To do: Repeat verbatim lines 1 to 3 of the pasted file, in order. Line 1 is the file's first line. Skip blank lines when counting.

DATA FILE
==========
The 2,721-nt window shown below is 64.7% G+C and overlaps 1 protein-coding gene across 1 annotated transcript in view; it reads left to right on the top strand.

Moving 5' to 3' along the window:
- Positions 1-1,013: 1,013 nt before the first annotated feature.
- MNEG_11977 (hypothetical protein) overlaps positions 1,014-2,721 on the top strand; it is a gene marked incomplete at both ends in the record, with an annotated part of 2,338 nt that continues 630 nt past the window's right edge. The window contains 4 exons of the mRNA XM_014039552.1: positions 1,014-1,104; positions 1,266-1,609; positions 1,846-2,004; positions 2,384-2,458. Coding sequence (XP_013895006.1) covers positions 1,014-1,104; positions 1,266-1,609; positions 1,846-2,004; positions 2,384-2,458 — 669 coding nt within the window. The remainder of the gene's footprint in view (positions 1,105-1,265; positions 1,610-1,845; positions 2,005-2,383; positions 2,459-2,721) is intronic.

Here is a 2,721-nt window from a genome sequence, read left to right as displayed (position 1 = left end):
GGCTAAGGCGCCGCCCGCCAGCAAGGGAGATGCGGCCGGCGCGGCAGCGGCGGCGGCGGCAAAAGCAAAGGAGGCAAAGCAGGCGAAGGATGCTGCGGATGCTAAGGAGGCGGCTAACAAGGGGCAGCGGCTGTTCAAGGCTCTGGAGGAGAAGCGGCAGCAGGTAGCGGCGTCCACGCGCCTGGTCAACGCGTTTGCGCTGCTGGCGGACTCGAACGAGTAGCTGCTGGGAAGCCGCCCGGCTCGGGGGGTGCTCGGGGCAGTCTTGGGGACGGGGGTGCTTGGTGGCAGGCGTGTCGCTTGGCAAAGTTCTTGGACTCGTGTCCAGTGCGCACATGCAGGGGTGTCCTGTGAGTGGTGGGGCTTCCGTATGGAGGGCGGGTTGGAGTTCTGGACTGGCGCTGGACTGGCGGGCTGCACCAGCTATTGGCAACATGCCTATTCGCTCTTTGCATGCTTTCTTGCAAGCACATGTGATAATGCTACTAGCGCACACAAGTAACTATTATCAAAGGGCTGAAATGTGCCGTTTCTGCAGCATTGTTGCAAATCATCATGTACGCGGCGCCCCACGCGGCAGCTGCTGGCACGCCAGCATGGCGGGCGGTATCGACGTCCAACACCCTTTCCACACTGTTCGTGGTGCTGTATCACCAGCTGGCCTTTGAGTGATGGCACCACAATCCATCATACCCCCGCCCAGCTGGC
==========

The 2,721-nt window shown below is 64.7% G+C and overlaps 1 protein-coding gene across 1 annotated transcript in view; it reads left to right on the top strand.

Moving 5' to 3' along the window:
- Positions 1-1,013: 1,013 nt before the first annotated feature.